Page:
Princess Ayako of Japan Surrenders her Royal Status Upon Marrying a Commoner

With all the pressure and scrutiny that comes with being part of a royal family, dating can be difficult for any prince or princess. But many found romance with “common” people outside of their usual royal sphere.

Although not everyone lived happily ever after, these commoners truly captured the hearts of royals prompting them to sacrifice even their royal status.

Last October 29, Princess Ayako of Japan renounced her royal status to wed a commoner Kei Moriya. The couple tied the knot in a Shinto ceremony at Tokyo’s historic Meiji Shrine where a small group of about 30 family members attended.

Japanese Princess Ayako, right, dressed in traditional ceremonial robe, and groom Kei Moriya, left, speak to the reporters after their wedding ceremony at Meiji Shrine in Tokyo, Monday, Oct. 29, 2018. Japan’s Princess Ayako, the daughter of the emperor’s cousin, has married Moriya, a commoner in a ritual-filled ceremony at Tokyo’s Meiji Shrine.(Kyodo News via AP)

The 28-year-old princess is the third daughter of Emperor Akihito’s late cousin Prince Takamado and the latest female royal to leave Japan’s imperial family. Her 32-year-old husband is an employee of shipping company Nippon Yusen.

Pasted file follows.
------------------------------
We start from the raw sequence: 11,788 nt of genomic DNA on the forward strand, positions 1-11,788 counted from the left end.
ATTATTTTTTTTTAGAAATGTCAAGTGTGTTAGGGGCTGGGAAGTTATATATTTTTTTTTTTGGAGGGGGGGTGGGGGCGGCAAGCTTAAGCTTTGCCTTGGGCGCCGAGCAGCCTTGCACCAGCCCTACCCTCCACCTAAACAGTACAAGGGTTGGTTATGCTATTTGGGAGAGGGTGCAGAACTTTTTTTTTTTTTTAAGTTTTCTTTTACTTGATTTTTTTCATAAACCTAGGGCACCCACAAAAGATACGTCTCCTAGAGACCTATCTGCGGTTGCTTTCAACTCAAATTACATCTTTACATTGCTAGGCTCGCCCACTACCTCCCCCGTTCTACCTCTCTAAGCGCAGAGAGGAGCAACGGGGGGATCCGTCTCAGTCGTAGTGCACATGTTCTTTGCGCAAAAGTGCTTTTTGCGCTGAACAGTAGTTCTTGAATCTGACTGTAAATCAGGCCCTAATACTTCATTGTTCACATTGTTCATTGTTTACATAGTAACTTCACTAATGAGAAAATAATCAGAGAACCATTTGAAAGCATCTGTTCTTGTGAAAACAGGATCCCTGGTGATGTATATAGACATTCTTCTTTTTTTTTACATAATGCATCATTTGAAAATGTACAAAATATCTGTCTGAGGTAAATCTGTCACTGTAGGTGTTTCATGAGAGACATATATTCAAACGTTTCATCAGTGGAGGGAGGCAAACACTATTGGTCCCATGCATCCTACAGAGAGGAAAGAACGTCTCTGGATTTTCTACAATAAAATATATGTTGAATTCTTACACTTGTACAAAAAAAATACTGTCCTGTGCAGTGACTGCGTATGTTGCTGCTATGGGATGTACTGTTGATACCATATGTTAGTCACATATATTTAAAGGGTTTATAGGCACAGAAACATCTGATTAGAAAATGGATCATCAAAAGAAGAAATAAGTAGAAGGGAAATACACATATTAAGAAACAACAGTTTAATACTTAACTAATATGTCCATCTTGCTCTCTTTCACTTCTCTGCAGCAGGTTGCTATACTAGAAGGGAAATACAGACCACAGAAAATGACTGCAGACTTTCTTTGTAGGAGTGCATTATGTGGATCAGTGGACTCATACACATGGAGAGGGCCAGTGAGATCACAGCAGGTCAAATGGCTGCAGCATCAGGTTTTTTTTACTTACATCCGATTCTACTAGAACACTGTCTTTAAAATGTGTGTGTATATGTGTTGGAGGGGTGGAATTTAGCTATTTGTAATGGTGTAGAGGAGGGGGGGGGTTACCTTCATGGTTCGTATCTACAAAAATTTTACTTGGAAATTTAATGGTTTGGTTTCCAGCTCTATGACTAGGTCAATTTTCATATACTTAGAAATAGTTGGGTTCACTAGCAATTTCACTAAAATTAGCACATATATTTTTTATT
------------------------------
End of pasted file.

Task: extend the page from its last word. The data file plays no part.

Japanese Princess Ayako, dressed in traditional ceremonial gown, is on her way to her wedding ceremony in Tokyo, Monday, Oct. 29, 2018. Japan’s Princess Ayako married Kei Moriya, a commoner in a ritual-filled ceremony Monday at Tokyo’s Meiji Shrine.(Fumine Tsutabayashi/Kyodo News via AP)

“I’m filled with joy to get married and to have so many people visit us at the Meiji Shrine and congratulate us,” Princess Ayako told a news conference after the private Shinto wedding ceremony.

Moriya said, “I want to support her firmly and hold hands to look forward and build a family full of smiles.”

Japanese royals have been given freedom to marry whom they choose for at least three generations. However, the women must lose their royal status upon marrying a commoner in accordance with Japan’s current Imperial Household Law.

With a diminishing royal line, the shrinking royal family has raised concerns and calls for changes in the Imperial Succession Law. The royal household now accounts only 17 members.

To accommodate this need, changes have been wrought to the protocol despite conservatives being deeply resistant to allowing females to inherit the Chrysanthemum Throne – a first of its kind of historical change. The 65-year-old Princess Hisako announced that her daughter would continue to retain patronage over two institutions.

source: cnn